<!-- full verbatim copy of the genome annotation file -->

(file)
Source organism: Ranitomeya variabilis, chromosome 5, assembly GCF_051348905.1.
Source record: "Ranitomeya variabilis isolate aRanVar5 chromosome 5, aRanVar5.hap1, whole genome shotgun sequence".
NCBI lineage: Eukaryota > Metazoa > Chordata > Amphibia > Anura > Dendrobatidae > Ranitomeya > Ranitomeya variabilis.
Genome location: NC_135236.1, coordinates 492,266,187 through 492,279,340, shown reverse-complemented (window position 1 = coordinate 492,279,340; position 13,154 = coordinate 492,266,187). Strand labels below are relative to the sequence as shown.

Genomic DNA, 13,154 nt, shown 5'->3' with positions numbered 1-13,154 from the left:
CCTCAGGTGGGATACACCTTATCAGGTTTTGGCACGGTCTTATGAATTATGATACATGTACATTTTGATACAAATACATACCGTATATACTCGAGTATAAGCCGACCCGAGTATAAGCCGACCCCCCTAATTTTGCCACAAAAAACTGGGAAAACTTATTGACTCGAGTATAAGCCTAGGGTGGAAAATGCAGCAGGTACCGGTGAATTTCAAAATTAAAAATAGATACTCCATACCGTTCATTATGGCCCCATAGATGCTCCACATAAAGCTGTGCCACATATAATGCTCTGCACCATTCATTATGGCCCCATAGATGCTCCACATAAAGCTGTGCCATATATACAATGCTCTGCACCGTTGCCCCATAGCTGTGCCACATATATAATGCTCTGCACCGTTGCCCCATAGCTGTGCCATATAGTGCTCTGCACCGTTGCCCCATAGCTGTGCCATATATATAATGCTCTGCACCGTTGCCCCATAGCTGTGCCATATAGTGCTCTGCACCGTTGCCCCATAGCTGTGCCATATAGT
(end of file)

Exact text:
Source organism: Ranitomeya variabilis, chromosome 5, assembly GCF_051348905.1.
Source record: "Ranitomeya variabilis isolate aRanVar5 chromosome 5, aRanVar5.hap1, whole genome shotgun sequence".
NCBI lineage: Eukaryota > Metazoa > Chordata > Amphibia > Anura > Dendrobatidae > Ranitomeya > Ranitomeya variabilis.
Genome location: NC_135236.1, coordinates 492,266,187 through 492,279,340, shown reverse-complemented (window position 1 = coordinate 492,279,340; position 13,154 = coordinate 492,266,187). Strand labels below are relative to the sequence as shown.

Genomic DNA, 13,154 nt, shown 5'->3' with positions numbered 1-13,154 from the left:
CCTCAGGTGGGATACACCTTATCAGGTTTTGGCACGGTCTTATGAATTATGATACATGTACATTTTGATACAAATACATACCGTATATACTCGAGTATAAGCCGACCCGAGTATAAGCCGACCCCCCTAATTTTGCCACAAAAAACTGGGAAAACTTATTGACTCGAGTATAAGCCTAGGGTGGAAAATGCAGCAGGTACCGGTGAATTTCAAAATTAAAAATAGATACTCCATACCGTTCATTATGGCCCCATAGATGCTCCACATAAAGCTGTGCCACATATAATGCTCTGCACCATTCATTATGGCCCCATAGATGCTCCACATAAAGCTGTGCCATATATACAATGCTCTGCACCGTTGCCCCATAGCTGTGCCACATATATAATGCTCTGCACCGTTGCCCCATAGCTGTGCCATATAGTGCTCTGCACCGTTGCCCCATAGCTGTGCCATATATATAATGCTCTGCACCGTTGCCCCATAGCTGTGCCATATAGTGCTCTGCACCGTTGCCCCATAGCTGTGCCATATAGT